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updated: 1/29/2020 5:15 PM

Elburn company, ‘What’s happening’ Facebook site settle suit for $30K, webpage site disclaimer

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An Elburn-based HVAC company has settled the deceptive practices lawsuit it filed against the founder of local "What's Happening" groups on Facebook for $30,000 and an agreement that each site adds a disclaimer about its sponsorships and business affiliations.

Patriot Heating and Cooling sued Kevin Ketchum and Nexxus Publishing, arguing Ketchum's "What's happening" pages on Facebook operated under the guise of having community members make unbiased referrals for area businesses but instead favored its advertisers.

The Patriot lawsuit accused Ketchum of favoring and promoting businesses that advertised with Ketchum's print publication, deleting positive recommendations from users of businesses that didn't advertise with Ketchum and intentionally leaving up posts that were damaging and potentially libelous against Patriot.

"My client was doing this to right a wrong that was happening and creating an aura of unfair competition," said Patriot attorney Josh Feagans.

Last week, Patriot reached a settlement with Ketchum and Nexxus, requiring the payment and adding language to each "What's Happening" page's "About" section.

The disclaimer in paragraph 10 now says: "Some of the referrals contained on this page are made based upon employment and business relationships, including relationships with the page operators and/or administrators. Any such relationships that exist between the page operators and/or administrators and the business that is being referred should be disclosed. One such method of disclosing this connection is for the referrer/endorser to utilize the hashtags '#affiliated', '#employed', and/or '#sponsored'."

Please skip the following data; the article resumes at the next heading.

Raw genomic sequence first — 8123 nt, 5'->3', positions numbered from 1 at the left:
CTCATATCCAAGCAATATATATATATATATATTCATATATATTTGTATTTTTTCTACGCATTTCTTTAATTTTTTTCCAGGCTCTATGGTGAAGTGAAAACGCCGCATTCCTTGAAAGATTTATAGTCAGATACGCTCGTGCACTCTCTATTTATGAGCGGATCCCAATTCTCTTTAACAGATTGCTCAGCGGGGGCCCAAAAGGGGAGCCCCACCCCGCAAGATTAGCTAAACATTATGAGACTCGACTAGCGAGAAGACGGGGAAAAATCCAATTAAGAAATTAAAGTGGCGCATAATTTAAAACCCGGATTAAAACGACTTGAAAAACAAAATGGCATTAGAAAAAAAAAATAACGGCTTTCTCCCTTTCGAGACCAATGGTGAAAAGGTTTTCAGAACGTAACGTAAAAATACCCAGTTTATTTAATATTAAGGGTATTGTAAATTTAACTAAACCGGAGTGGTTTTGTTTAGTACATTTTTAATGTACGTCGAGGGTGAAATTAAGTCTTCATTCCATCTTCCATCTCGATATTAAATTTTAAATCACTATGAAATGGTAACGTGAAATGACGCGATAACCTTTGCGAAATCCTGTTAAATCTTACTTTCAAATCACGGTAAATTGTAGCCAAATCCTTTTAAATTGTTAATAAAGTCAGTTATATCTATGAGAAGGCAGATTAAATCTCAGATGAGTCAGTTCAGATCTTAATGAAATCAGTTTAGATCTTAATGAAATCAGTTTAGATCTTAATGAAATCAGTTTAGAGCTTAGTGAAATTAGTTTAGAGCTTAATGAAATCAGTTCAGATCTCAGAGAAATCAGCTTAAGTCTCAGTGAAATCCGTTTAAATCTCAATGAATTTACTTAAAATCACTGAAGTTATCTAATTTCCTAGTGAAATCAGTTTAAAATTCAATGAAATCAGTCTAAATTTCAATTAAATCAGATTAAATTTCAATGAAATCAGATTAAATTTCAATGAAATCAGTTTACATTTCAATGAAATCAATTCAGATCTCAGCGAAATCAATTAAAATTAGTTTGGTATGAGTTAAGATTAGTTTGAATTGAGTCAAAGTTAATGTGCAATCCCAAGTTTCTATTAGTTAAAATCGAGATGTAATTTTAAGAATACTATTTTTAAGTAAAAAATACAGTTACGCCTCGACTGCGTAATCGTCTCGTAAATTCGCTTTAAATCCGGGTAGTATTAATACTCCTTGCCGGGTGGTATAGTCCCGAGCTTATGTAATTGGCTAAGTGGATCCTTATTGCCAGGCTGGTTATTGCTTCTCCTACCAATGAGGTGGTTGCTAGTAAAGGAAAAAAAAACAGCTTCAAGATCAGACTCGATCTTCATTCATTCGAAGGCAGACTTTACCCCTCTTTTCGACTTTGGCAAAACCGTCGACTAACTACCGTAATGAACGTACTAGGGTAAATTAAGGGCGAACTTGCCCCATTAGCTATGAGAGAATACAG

Ketchum and his attorney, Thomas Finn, did not respond to inquiries for an interview and comment this week and last week.

Feagan said neither side admitted liability in the settlement. Patriot hopes people will have a more complete picture of business referrals and promotions done on the "What's Happening" pages, Feagans said, adding users shared newspaper articles about the lawsuit when it was filed, helping to increase awareness of Ketchum's favoring of his advertisers.

"The lawsuit was not about money. It was about the way the pages were being operated," Feagans said. "People didn't know about the advertising deals. Our goal was to get them to post the disclaimer. It took two years to make that happen but they did it. The goal has been reached."

Patriot's lawsuit was dismissed with prejudice, meaning it cannot be refiled, court records show.